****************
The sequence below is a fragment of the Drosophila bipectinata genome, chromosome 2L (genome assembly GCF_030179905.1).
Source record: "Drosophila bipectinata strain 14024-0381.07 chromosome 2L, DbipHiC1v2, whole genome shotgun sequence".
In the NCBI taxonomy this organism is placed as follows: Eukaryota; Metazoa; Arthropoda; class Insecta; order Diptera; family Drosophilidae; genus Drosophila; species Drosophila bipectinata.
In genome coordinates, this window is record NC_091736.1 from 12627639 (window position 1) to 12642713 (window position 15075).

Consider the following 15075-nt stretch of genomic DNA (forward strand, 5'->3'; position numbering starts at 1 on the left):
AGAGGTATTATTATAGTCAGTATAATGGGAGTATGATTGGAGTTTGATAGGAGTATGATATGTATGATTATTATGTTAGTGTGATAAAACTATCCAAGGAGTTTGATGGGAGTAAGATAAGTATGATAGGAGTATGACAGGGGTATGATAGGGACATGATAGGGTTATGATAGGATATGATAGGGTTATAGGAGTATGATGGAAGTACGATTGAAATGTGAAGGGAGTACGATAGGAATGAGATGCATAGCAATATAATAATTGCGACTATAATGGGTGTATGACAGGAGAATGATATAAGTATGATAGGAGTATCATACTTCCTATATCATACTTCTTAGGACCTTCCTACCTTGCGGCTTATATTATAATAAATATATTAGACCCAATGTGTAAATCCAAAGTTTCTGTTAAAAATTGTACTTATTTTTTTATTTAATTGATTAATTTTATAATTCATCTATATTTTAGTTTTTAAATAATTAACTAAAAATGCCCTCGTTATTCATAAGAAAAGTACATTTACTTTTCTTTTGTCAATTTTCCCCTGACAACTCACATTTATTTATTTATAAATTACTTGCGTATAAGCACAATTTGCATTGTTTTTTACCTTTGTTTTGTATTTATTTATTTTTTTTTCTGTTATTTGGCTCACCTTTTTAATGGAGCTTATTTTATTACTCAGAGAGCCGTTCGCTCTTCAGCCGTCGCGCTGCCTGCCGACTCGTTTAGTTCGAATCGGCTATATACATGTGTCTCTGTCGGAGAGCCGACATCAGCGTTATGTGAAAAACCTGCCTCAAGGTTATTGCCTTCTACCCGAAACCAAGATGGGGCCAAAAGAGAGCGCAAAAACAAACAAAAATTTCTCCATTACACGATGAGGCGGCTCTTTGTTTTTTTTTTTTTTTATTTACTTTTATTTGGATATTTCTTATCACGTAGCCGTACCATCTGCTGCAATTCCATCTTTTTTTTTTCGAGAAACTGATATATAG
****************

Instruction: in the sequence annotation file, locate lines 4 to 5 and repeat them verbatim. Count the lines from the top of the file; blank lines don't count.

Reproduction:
In genome coordinates, this window is record NC_091736.1 from 12627639 (window position 1) to 12642713 (window position 15075).

Consider the following 15075-nt stretch of genomic DNA (forward strand, 5'->3'; position numbering starts at 1 on the left):